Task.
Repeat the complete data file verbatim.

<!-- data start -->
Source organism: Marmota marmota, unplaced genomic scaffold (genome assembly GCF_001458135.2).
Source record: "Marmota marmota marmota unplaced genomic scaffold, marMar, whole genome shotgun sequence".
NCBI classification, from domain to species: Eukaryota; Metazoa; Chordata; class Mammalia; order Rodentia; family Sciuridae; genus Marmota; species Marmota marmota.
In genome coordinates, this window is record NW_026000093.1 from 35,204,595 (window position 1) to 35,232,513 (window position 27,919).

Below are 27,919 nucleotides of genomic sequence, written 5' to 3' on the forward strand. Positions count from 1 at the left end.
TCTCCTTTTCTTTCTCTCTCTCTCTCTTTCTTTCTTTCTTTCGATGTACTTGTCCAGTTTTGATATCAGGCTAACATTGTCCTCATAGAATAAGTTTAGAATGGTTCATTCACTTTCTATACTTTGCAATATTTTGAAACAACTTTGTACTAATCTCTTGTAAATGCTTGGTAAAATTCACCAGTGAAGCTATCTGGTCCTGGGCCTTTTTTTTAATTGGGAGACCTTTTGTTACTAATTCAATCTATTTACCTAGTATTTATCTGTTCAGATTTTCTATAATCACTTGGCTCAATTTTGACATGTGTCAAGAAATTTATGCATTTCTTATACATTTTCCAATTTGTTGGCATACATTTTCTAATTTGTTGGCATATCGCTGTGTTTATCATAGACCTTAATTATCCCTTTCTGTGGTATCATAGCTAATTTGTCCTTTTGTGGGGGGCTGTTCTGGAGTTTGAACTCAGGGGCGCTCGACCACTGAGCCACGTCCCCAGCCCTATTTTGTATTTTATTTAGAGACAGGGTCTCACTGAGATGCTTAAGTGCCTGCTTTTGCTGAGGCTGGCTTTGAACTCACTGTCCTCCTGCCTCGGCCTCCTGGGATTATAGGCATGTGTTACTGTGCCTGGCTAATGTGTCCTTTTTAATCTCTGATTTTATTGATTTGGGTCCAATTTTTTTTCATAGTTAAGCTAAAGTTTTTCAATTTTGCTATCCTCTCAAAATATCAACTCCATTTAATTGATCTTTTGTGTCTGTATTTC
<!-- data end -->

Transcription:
Source organism: Marmota marmota, unplaced genomic scaffold (genome assembly GCF_001458135.2).
Source record: "Marmota marmota marmota unplaced genomic scaffold, marMar, whole genome shotgun sequence".
NCBI classification, from domain to species: Eukaryota; Metazoa; Chordata; class Mammalia; order Rodentia; family Sciuridae; genus Marmota; species Marmota marmota.
In genome coordinates, this window is record NW_026000093.1 from 35,204,595 (window position 1) to 35,232,513 (window position 27,919).

Below are 27,919 nucleotides of genomic sequence, written 5' to 3' on the forward strand. Positions count from 1 at the left end.
TCTCCTTTTCTTTCTCTCTCTCTCTCTTTCTTTCTTTCTTTCGATGTACTTGTCCAGTTTTGATATCAGGCTAACATTGTCCTCATAGAATAAGTTTAGAATGGTTCATTCACTTTCTATACTTTGCAATATTTTGAAACAACTTTGTACTAATCTCTTGTAAATGCTTGGTAAAATTCACCAGTGAAGCTATCTGGTCCTGGGCCTTTTTTTTAATTGGGAGACCTTTTGTTACTAATTCAATCTATTTACCTAGTATTTATCTGTTCAGATTTTCTATAATCACTTGGCTCAATTTTGACATGTGTCAAGAAATTTATGCATTTCTTATACATTTTCCAATTTGTTGGCATACATTTTCTAATTTGTTGGCATATCGCTGTGTTTATCATAGACCTTAATTATCCCTTTCTGTGGTATCATAGCTAATTTGTCCTTTTGTGGGGGGCTGTTCTGGAGTTTGAACTCAGGGGCGCTCGACCACTGAGCCACGTCCCCAGCCCTATTTTGTATTTTATTTAGAGACAGGGTCTCACTGAGATGCTTAAGTGCCTGCTTTTGCTGAGGCTGGCTTTGAACTCACTGTCCTCCTGCCTCGGCCTCCTGGGATTATAGGCATGTGTTACTGTGCCTGGCTAATGTGTCCTTTTTAATCTCTGATTTTATTGATTTGGGTCCAATTTTTTTTCATAGTTAAGCTAAAGTTTTTCAATTTTGCTATCCTCTCAAAATATCAACTCCATTTAATTGATCTTTTGTGTCTGTATTTC